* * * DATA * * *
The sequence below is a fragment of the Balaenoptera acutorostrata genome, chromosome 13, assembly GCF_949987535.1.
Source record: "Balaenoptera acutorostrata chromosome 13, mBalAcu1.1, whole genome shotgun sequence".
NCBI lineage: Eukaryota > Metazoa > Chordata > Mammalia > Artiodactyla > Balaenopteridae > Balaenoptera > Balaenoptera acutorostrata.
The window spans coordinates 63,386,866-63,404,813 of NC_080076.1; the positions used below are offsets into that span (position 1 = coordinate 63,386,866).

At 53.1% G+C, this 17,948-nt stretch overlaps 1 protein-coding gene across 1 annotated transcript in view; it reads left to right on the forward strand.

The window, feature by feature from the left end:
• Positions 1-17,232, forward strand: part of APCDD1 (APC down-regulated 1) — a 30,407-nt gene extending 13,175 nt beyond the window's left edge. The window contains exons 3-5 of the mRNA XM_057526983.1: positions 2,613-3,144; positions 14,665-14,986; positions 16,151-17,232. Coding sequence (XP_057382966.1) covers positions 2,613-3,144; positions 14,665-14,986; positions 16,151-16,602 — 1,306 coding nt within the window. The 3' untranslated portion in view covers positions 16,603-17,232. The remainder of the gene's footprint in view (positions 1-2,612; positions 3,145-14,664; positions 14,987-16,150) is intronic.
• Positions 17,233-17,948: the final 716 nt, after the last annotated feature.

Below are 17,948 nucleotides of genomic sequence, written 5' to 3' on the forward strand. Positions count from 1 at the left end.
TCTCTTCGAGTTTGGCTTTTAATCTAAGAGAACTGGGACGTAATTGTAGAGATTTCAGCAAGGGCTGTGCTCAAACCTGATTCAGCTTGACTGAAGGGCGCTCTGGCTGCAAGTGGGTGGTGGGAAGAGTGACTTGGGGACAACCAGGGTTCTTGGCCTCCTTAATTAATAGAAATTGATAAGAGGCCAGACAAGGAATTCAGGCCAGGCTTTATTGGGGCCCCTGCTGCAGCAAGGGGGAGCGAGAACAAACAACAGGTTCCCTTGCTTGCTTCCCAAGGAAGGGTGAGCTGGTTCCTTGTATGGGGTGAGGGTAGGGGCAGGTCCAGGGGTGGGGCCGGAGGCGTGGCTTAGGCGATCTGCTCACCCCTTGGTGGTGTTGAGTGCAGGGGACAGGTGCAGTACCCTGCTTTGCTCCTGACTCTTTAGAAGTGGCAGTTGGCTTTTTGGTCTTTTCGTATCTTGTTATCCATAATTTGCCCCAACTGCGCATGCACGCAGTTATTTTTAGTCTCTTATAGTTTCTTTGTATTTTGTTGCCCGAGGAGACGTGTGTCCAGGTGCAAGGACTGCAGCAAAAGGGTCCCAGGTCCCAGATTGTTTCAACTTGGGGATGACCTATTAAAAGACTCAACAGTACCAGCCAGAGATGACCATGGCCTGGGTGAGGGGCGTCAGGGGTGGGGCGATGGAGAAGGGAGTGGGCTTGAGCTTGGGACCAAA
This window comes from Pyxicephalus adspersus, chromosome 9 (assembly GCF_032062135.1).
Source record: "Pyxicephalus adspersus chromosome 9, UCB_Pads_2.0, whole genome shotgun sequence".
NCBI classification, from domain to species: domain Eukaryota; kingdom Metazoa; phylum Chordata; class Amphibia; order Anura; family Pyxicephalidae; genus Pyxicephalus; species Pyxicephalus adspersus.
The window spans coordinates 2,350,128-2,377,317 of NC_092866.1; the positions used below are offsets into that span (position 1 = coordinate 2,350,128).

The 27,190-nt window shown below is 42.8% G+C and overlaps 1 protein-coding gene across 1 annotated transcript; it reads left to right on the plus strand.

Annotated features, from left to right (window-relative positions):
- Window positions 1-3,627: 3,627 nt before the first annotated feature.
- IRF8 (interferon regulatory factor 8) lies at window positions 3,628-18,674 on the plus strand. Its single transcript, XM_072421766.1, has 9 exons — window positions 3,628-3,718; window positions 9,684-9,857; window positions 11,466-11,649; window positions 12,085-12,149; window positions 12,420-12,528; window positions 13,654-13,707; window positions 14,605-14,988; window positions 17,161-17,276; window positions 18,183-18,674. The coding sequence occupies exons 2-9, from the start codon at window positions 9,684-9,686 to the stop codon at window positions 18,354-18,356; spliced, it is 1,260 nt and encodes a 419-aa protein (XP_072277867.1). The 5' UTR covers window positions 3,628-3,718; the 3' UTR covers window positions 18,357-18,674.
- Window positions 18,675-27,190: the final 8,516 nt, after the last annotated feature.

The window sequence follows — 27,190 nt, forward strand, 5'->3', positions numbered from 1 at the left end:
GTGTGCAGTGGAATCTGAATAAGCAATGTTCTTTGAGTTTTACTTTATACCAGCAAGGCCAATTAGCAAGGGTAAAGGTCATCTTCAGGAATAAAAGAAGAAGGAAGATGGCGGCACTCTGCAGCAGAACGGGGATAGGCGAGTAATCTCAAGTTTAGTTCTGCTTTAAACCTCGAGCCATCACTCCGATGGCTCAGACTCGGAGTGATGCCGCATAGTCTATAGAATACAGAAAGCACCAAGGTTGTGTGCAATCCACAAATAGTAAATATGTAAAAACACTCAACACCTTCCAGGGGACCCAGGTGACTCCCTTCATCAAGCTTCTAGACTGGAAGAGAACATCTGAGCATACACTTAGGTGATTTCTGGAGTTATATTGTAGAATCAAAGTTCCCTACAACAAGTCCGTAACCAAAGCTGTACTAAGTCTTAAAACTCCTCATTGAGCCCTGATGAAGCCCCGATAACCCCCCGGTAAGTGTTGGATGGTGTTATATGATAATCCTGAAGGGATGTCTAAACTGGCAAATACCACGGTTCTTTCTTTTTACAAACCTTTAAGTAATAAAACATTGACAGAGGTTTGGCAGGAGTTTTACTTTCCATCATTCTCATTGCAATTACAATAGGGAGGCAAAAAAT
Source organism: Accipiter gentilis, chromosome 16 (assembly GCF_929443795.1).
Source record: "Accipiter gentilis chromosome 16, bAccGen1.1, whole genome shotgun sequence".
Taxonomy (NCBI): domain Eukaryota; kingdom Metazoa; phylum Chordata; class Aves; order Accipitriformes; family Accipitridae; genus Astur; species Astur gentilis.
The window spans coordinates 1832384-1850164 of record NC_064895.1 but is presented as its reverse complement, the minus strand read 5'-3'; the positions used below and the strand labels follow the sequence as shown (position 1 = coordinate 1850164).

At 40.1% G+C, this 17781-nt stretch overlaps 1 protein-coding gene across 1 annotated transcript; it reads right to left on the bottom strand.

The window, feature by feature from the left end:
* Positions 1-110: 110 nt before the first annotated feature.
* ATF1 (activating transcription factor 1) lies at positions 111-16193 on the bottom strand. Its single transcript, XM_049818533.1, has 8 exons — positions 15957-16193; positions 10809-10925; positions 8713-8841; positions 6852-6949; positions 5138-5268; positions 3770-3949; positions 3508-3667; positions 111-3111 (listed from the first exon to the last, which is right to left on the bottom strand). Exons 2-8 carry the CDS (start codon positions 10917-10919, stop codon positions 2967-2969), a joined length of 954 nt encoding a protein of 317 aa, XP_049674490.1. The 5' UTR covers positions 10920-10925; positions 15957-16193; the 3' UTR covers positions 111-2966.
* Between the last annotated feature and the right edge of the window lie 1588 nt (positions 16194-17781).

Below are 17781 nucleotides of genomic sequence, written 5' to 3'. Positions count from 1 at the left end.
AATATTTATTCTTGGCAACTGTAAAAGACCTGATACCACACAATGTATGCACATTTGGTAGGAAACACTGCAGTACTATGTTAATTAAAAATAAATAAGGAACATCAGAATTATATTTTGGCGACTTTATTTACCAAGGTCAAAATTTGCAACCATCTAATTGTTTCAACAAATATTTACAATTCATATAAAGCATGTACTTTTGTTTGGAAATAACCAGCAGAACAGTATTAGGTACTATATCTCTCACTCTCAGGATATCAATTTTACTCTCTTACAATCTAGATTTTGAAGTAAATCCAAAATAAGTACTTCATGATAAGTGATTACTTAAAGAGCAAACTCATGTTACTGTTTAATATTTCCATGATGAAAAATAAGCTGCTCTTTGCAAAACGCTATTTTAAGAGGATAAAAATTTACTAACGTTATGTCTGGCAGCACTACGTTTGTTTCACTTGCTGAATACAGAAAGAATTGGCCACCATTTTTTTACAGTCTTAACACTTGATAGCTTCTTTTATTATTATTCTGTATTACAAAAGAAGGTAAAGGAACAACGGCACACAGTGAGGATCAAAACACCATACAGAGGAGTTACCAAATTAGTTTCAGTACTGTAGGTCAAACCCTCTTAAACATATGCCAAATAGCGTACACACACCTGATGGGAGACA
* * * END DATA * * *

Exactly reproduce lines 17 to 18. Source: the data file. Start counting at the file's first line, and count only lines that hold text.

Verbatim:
- Window positions 1-3,627: 3,627 nt before the first annotated feature.
- IRF8 (interferon regulatory factor 8) lies at window positions 3,628-18,674 on the plus strand. Its single transcript, XM_072421766.1, has 9 exons — window positions 3,628-3,718; window positions 9,684-9,857; window positions 11,466-11,649; window positions 12,085-12,149; window positions 12,420-12,528; window positions 13,654-13,707; window positions 14,605-14,988; window positions 17,161-17,276; window positions 18,183-18,674. The coding sequence occupies exons 2-9, from the start codon at window positions 9,684-9,686 to the stop codon at window positions 18,354-18,356; spliced, it is 1,260 nt and encodes a 419-aa protein (XP_072277867.1). The 5' UTR covers window positions 3,628-3,718; the 3' UTR covers window positions 18,357-18,674.